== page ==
"I shot you," he said, slowly, "and I want you to get well so I shall not have killed a woman. But--for your own sake, too--"

A terrible bitterness darkened her eyes, and her lips quivered.

"Hush," said Venters. "You've talked too much already."

In her unutterable bitterness he saw a darkness of mood that could not have been caused by her present weak and feverish state. She hated the life she had led, that she probably had been compelled to lead. She had suffered some unforgivable wrong at the hands of Oldring. With that conviction Venters felt a shame throughout his body, and it marked the rekindling of fierce anger and ruthlessness. In the past long year he had nursed resentment.

He had hated the wilderness--the loneliness of the uplands. He had waited for something to come to pass. It had come. Like an Indian stealing horses he had skulked into the recesses of the canyons. He had found Oldring's retreat; he had killed a rustler; he had shot an unfortunate girl, then had saved her from this unwitting act, and he meant to save her from the consequent wasting of blood, from fever and weakness. Starvation he had to fight for her and for himself. Where he had been sick at the letting of blood, now he remembered it in grim, cold calm. And as he lost that softness of nature, so he lost his fear of men. He would watch for Oldring, biding his time, and he would kill this great black-bearded rustler who had held a girl in bondage, who had used her to his infamous ends.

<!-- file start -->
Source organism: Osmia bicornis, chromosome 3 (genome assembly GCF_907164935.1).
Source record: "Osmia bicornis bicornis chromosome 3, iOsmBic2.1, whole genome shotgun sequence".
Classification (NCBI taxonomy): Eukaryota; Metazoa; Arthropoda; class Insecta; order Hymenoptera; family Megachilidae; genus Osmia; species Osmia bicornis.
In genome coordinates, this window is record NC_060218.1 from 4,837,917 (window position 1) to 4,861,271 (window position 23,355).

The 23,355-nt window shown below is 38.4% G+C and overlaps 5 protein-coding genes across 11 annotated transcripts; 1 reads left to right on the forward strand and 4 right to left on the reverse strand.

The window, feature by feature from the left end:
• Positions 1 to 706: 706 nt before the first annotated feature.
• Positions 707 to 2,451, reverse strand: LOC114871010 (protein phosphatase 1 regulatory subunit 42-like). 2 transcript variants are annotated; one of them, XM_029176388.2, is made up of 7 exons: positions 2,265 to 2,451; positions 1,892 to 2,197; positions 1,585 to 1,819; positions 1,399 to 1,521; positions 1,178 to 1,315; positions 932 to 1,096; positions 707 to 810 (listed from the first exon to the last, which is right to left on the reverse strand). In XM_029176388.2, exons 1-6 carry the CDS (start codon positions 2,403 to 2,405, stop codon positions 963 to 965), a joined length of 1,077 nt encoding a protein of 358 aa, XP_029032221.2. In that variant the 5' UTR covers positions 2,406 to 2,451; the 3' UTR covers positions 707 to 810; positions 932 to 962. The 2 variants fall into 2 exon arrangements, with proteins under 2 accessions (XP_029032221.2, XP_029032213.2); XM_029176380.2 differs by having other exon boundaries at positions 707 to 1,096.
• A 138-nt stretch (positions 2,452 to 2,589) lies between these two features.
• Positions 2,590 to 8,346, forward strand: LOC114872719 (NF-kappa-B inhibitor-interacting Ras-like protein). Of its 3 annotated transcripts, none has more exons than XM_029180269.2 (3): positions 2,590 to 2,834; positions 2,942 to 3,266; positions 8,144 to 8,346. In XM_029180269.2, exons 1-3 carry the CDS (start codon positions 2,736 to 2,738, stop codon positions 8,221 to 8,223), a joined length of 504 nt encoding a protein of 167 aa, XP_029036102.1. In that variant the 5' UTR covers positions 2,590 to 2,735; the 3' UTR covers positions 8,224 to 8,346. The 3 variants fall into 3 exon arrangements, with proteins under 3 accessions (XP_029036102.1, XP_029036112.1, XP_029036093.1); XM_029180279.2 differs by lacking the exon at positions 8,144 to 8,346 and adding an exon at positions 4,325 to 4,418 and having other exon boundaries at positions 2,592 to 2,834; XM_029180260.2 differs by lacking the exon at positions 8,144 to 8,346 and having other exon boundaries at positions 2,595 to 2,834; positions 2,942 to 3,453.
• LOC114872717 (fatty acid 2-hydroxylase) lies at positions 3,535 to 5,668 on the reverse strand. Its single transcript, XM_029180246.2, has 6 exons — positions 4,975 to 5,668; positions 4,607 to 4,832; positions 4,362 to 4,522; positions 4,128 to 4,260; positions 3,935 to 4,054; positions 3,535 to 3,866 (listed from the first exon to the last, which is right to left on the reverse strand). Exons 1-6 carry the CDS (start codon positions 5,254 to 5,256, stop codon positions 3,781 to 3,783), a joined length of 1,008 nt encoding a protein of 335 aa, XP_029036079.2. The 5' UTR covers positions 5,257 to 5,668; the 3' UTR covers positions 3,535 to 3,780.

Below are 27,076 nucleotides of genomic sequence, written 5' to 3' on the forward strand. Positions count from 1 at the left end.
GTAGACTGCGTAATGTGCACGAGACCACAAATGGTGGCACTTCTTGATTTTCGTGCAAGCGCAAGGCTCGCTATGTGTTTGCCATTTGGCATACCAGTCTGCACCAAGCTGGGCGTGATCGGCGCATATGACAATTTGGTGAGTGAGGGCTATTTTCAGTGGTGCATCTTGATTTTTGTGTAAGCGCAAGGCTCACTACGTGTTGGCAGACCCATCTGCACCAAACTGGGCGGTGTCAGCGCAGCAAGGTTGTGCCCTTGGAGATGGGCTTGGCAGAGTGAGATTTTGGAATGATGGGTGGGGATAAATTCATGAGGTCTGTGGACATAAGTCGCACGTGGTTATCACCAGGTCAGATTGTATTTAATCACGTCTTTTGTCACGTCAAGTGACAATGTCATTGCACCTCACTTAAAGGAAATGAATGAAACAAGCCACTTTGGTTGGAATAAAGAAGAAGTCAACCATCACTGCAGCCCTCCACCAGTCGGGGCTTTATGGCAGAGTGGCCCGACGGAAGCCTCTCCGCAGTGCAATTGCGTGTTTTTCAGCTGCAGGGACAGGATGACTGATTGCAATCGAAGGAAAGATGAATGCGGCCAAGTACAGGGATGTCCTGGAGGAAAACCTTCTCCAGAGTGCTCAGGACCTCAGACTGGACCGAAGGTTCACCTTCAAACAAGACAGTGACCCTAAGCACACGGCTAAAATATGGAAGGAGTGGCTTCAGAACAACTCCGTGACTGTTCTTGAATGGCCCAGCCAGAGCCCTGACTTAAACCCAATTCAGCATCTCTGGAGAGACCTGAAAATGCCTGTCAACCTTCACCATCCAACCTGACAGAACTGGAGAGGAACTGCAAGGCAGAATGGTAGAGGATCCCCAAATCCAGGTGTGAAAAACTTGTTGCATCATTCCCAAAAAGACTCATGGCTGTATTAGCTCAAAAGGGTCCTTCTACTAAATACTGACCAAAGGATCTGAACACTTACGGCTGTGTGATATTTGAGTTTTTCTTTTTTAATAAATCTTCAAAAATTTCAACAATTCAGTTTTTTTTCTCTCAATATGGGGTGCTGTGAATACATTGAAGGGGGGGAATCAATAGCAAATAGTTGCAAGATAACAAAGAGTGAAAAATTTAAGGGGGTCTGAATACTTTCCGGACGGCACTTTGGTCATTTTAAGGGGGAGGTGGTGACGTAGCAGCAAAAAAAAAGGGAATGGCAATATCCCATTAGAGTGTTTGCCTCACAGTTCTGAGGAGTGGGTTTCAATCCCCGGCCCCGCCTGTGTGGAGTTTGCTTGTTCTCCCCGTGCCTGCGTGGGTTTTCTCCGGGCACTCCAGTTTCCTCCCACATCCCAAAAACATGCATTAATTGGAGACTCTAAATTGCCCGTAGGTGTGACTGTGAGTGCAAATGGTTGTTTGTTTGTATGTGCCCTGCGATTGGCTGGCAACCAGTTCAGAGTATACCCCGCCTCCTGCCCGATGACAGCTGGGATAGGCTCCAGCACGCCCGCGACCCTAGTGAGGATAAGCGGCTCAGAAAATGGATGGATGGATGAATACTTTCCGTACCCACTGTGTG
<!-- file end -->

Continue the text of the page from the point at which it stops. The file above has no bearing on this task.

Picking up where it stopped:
Venters surmised this much of the change in him--idleness had passed; keen, fierce vigor flooded his mind and body; all that had happened to him at Cottonwoods seemed remote and hard to recall; the difficulties and perils of the present absorbed him, held him in a kind of spell.

First, then, he fitted up the little cave adjoining the girl's room for his own comfort and use. His next work was to build a fireplace of stones and to gather a store of wood. That done, he spilled the contents of his saddle-bags upon the grass and took stock. His outfit consisted of a small-handled axe, a hunting-knife, a large number of cartridges for rifle or revolver, a tin plate, a cup, and a fork and spoon, a quantity of dried beef and dried fruits, and small canvas bags containing tea, sugar, salt, and pepper. For him alone this supply would have been bountiful to begin a sojourn in the wilderness, but he was no longer alone. Starvation in the uplands was not an unheard-of thing; he did not, however, worry at all on that score, and feared only his possible inability to supply the needs of a woman in a weakened and extremely delicate condition.